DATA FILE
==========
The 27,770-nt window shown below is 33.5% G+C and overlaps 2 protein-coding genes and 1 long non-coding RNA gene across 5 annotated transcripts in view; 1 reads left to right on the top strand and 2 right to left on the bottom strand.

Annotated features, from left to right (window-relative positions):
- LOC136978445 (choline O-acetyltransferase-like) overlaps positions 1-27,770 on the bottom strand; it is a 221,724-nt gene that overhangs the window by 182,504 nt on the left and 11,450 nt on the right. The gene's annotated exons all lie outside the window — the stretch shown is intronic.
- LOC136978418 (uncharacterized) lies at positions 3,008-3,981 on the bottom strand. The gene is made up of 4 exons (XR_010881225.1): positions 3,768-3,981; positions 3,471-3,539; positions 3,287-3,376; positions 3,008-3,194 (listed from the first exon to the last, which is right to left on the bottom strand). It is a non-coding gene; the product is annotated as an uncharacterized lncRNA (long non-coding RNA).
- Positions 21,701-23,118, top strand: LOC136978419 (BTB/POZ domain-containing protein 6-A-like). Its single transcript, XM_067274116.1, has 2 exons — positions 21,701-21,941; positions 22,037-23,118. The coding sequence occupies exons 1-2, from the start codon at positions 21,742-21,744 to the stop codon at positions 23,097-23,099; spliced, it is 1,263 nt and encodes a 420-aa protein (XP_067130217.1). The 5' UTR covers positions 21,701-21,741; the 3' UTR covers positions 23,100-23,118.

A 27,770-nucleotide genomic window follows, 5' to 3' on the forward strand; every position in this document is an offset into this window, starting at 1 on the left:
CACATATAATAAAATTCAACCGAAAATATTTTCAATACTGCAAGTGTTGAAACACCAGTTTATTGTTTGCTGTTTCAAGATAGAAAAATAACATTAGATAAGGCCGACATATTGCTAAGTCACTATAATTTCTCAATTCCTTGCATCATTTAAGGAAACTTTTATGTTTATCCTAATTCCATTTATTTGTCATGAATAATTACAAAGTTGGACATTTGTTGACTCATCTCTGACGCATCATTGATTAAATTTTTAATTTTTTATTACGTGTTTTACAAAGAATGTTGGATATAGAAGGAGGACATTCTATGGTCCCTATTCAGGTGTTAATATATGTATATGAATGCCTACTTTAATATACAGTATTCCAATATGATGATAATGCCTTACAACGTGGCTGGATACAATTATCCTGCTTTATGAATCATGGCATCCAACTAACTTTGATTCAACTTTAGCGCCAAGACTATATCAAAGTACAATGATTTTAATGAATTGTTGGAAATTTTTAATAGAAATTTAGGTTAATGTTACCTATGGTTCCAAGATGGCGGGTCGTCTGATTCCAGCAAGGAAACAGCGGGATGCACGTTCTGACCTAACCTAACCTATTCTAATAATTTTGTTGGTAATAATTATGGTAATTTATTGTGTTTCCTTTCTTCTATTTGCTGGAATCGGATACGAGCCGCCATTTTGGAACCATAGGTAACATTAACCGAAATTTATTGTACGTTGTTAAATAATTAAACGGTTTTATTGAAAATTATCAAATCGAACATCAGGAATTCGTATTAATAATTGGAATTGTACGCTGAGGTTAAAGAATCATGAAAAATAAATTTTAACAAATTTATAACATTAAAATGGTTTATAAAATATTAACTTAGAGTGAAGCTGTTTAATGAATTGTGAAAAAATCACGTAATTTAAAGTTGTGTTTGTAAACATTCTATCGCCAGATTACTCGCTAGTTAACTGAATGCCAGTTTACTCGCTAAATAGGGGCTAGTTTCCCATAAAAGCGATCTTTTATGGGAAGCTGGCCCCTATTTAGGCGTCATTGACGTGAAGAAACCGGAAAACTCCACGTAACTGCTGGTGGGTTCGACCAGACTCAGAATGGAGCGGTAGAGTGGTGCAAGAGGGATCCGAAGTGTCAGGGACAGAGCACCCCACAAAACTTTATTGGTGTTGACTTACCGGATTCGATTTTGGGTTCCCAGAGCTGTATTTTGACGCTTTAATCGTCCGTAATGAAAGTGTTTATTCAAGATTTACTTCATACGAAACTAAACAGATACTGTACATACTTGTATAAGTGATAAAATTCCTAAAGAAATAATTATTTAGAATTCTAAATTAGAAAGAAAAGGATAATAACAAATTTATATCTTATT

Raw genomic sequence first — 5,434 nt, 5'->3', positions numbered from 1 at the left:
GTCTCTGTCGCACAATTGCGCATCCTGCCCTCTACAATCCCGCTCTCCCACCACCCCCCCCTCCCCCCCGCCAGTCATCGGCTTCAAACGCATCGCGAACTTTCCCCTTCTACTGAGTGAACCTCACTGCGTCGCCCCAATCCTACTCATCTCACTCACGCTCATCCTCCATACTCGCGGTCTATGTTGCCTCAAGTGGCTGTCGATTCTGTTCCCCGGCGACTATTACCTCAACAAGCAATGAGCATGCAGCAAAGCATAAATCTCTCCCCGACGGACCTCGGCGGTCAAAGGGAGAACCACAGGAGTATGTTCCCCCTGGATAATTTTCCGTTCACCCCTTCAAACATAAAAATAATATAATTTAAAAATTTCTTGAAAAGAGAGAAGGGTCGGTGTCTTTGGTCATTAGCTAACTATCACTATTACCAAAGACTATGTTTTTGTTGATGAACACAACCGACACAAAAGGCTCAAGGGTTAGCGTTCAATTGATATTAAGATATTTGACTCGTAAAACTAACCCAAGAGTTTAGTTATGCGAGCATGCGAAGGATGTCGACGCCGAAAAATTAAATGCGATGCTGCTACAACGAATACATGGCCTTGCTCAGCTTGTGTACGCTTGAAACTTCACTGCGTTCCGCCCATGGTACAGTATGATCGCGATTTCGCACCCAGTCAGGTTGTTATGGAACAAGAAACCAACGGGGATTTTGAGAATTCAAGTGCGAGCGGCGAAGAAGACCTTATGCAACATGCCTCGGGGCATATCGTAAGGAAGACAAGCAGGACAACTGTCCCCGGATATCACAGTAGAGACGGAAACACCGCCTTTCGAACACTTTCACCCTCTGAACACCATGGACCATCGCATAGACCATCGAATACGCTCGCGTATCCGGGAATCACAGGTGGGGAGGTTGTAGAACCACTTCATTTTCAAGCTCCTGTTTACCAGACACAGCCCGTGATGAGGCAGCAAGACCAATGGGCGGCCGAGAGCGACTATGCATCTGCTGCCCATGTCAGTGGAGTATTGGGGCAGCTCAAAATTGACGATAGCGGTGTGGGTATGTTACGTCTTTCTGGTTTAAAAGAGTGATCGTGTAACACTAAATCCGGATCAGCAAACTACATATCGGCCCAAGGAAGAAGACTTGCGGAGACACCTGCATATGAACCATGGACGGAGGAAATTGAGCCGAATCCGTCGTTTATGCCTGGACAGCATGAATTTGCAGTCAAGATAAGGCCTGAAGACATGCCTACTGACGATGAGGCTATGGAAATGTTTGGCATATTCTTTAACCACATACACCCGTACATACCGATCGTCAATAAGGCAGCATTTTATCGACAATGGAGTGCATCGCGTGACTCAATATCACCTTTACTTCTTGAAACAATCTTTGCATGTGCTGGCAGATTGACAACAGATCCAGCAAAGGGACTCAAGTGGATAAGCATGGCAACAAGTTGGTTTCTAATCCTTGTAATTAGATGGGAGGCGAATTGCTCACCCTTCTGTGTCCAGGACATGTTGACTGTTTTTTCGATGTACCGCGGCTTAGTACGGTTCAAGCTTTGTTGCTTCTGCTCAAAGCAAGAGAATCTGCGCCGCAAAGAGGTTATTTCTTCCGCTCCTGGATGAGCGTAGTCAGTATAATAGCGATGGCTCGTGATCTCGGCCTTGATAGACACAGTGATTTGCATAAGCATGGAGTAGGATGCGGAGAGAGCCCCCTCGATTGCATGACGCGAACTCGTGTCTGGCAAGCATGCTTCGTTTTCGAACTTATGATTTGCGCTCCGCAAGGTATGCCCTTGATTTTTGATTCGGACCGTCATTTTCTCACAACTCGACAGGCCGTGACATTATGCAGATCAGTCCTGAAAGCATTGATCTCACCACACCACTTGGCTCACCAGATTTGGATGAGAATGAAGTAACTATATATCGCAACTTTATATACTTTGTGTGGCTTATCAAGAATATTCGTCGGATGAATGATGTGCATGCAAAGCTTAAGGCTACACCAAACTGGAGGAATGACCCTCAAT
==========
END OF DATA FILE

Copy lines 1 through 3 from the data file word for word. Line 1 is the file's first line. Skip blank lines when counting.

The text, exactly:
The 27,770-nt window shown below is 33.5% G+C and overlaps 2 protein-coding genes and 1 long non-coding RNA gene across 5 annotated transcripts in view; 1 reads left to right on the top strand and 2 right to left on the bottom strand.

Annotated features, from left to right (window-relative positions):
- LOC136978445 (choline O-acetyltransferase-like) overlaps positions 1-27,770 on the bottom strand; it is a 221,724-nt gene that overhangs the window by 182,504 nt on the left and 11,450 nt on the right. The gene's annotated exons all lie outside the window — the stretch shown is intronic.